Scrapped biopics and projects ignore the cast and crew’s hard work

By Riley Dauber

Opinion Editor           

On Jan. 24, the Madonna biopic, starring Julia Garner, was scrapped. Madonna was set to direct the project herself, and reportedly worked on a few different versions of the script, according to Variety.

Before Garner was cast, each actress up for the role took part in a gruesome “boot camp.”

Everyone from Florence Pugh to Bebe Rexha was considered for the role, but it was not until June 2022 that the public learned of Garner’s casting.

“The chance to star as one of music’s most legendary characters is too good an opportunity for most actors,” Jonny Walfisz wrote for Euronews.

Although Garner won Emmy and Golden Globe awards for “Ozark,” playing Madonna would have provided her with more opportunities and commercial recognition, as well as possible Academy Awards buzz.

It is unfair that many actresses, including Garner, went through so much training just for the project to be canceled.

The scrapped biopic is another recent example of projects that were either halfway through the production process or ready for release, just to be cut.

Streaming platform HBOMax is the main culprit; a merger with Discovery+ in April 2022 led to the cancellation of many of their original, scripted content.

According to Time, “Several months later, major projects started to get the axe.”

Many fans criticized this decision, specifically when it came to the upcoming “Batgirl” film. Leslie Grace was cast in the titular role, and currently has only one other credit to her name: the 2021 film “In The Heights.”

Releasing the “Batgirl” film would have  helped a newcomer like Grace continue a successful career in Hollywood. It is disappointing from the cast and crew’s perspective to find that the project was cut, especially so close to the release date.

They spent time on the project, and to have it trashed before the public can even view it means all that hard work was for nothing.

Unfortunately, HBOMax’s decision to cut many of their current or future projects comes down to money.

According to Time, “Although movies like ‘Batgirl…’ had wrapped filming, implying a great deal of sunk costs, scrapping them could provide an avenue for cost-cutting in two ways: first, they could be considered tax write-offs, and second, refraining from completing and releasing them could save money on residuals paid to actors and creators whose content lives on the platform.”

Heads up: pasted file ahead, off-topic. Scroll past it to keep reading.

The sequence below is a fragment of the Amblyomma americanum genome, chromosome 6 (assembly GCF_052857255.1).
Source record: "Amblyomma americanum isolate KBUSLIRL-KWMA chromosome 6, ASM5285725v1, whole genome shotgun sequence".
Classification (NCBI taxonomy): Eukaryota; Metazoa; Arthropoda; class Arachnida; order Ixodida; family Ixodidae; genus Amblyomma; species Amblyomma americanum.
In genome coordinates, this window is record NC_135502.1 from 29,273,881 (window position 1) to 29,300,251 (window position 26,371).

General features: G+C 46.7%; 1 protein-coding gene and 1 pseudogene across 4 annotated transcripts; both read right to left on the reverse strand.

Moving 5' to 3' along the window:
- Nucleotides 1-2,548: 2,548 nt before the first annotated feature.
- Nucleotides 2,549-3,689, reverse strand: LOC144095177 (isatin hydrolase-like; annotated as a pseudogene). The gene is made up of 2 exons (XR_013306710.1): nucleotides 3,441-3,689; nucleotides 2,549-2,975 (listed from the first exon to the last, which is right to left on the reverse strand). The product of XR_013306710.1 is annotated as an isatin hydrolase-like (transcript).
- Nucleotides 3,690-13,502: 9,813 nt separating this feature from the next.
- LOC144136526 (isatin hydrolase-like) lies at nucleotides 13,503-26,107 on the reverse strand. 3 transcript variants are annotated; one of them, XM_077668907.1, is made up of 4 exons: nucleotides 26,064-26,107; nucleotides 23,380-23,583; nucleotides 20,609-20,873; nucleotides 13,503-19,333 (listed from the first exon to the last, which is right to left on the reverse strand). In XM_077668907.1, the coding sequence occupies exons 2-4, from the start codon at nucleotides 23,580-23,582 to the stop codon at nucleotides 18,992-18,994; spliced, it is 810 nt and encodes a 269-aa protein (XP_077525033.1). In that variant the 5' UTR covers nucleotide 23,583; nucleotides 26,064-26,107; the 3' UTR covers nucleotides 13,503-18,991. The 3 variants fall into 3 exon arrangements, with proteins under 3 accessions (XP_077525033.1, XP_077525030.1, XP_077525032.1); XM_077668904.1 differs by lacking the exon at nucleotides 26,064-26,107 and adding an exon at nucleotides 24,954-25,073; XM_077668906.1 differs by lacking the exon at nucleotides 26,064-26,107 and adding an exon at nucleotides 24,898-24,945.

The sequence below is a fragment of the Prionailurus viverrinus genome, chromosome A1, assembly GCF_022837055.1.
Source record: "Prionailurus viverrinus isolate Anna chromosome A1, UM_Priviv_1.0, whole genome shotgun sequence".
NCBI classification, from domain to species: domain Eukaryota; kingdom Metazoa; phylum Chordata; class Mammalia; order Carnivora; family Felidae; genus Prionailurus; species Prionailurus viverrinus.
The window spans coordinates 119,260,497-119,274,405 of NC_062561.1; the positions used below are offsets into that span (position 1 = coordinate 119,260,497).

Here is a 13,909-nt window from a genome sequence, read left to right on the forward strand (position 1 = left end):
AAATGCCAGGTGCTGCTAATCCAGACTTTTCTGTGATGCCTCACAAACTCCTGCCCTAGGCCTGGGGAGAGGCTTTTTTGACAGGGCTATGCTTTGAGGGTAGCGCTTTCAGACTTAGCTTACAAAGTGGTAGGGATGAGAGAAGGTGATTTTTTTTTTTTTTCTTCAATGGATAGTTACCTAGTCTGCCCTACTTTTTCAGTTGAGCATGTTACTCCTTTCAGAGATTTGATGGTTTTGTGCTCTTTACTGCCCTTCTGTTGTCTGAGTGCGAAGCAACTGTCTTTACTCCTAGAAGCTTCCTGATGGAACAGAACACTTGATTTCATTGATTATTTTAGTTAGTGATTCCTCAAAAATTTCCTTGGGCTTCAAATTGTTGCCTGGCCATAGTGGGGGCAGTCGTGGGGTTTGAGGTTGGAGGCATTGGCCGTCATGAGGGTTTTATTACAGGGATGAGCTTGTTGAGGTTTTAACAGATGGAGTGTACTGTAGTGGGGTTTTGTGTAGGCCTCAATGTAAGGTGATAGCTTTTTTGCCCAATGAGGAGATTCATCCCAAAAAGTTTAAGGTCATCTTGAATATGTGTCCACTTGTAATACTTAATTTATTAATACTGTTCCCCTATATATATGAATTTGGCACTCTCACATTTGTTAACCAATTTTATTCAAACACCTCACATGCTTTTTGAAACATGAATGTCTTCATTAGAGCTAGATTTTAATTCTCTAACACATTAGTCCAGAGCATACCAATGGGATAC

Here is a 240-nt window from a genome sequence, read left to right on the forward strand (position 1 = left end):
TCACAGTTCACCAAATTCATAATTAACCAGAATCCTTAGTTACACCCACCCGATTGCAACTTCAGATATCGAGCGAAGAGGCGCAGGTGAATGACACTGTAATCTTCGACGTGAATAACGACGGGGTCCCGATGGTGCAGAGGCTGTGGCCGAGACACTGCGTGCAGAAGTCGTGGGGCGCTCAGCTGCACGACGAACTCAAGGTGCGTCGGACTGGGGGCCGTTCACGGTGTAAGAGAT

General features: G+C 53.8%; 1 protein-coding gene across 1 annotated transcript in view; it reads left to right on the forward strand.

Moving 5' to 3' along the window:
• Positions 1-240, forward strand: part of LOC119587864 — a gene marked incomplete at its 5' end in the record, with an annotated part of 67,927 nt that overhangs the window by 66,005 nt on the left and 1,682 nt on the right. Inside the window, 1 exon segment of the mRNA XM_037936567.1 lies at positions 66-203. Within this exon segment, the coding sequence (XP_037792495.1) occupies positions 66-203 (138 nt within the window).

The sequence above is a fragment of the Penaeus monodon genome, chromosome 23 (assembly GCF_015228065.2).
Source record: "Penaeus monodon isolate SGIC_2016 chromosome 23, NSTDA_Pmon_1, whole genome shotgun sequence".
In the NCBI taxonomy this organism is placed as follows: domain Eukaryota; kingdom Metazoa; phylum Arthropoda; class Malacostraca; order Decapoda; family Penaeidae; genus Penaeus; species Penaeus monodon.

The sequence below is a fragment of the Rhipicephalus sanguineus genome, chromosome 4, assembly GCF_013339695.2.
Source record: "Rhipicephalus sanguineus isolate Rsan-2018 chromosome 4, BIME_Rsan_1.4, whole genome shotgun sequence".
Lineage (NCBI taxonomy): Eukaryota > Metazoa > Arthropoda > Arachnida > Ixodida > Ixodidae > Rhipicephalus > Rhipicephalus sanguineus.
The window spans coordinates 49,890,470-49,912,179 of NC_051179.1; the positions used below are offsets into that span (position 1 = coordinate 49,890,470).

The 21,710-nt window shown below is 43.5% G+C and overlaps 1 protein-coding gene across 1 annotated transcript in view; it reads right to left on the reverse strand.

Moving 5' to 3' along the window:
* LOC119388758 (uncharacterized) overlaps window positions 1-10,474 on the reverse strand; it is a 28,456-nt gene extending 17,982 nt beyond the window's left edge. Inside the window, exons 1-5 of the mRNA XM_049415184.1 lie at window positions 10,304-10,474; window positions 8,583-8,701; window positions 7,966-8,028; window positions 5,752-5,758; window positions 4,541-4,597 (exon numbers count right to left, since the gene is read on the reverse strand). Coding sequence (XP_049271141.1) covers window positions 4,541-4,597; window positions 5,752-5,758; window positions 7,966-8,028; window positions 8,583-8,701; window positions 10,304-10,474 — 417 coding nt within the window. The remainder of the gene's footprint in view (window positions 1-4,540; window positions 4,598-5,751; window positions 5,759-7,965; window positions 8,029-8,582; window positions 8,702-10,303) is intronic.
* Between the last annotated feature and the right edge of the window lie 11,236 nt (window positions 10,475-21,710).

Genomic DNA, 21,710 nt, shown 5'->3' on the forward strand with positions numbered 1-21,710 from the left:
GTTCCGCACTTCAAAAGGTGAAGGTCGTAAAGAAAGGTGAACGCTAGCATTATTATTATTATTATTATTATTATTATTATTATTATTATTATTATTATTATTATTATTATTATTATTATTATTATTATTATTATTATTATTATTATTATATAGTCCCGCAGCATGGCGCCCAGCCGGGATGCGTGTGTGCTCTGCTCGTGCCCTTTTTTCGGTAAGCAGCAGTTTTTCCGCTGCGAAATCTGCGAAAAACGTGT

Other than costs, new CEO David Zaslav plans to focus on “theatrical films” instead of streaming. According to The Hollywood Reporter, “Insiders say that big-budget films made directly for streaming no longer make financial sense under the company’s new strategy.”

This statement leaves one to wonder why the producers did not redirect and release the film in theaters instead of sending it to the streaming platform.

It would prevent the film’s cancellation, while also providing more opportunities to market the film with a wide theater release, therefore putting more eyes on the project and all the work Grace, the rest of the cast, and the crew put into the film.

‘Batgirl’ is not alone, however; HBOMax has also removed many of their original films and series, along with a string of cancellations.

For example, the original series “Minx” was removed from the streaming platform while the cast and crew were busy filming season two.

Fortunately for the cast and crew of “Minx,” the show was picked up by Starz, but recurring cancellations and disappearances mean viewers cannot watch films or shows that cast and crew members worked tirelessly on.

While fans may be disappointed to see their favorite films or shows removed from HBOMax, it is even more disheartening for the cast and crew who put their time and energy into the production process. These new projects could help boost an up-and-comer’s career, as well as induct new writers and directors into Hollywood. But if this pattern of cancellations continues, cast and crew may never see their hard work pay off.

Photo courtesy of Wikimedia Commons.

Photo Caption: Actress Julia Garner, famous for her Emmy and Golden Globe winning role in “Ozark,” was cast as Madonna in the upcoming biopic before the project was scrapped.

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